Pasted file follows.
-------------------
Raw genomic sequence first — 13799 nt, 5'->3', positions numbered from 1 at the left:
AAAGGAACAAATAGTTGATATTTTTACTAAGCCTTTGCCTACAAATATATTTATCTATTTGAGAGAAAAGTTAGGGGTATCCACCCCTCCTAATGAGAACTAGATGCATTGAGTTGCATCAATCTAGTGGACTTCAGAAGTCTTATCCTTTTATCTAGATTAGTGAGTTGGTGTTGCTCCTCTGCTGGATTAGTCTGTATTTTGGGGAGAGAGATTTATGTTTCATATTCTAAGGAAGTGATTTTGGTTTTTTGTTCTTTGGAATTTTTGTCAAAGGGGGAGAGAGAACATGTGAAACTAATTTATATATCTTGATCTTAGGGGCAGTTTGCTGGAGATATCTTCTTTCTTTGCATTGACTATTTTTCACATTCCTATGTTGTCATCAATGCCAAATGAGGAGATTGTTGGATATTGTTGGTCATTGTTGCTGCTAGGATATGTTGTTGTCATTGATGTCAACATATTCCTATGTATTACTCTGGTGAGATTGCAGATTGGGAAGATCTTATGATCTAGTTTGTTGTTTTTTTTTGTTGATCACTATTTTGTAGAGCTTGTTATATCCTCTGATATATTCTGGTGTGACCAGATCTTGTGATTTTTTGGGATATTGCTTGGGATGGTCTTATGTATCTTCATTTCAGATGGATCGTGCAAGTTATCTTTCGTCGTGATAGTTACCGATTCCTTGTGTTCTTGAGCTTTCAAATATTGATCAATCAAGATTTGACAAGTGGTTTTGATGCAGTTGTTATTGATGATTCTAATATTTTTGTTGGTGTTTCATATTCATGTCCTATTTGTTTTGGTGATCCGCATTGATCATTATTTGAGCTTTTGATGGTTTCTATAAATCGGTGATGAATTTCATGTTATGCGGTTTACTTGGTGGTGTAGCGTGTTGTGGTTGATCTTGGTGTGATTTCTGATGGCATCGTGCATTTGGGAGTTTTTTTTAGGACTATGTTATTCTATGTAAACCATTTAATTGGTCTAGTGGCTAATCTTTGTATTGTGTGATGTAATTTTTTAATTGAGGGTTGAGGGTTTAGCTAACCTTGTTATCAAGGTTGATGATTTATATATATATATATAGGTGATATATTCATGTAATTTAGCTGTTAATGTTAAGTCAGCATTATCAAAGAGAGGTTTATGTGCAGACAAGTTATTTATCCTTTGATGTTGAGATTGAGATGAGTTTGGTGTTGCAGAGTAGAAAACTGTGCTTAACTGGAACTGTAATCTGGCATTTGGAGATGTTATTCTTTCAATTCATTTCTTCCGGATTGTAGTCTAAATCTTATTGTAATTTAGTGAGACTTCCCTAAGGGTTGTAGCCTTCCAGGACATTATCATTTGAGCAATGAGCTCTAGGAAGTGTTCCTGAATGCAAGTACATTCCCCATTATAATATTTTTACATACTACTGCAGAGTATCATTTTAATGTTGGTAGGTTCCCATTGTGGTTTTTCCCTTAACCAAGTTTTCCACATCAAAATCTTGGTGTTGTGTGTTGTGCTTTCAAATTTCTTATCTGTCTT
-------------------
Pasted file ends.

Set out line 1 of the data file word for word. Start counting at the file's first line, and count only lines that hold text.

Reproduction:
Raw genomic sequence first — 13799 nt, 5'->3', positions numbered from 1 at the left: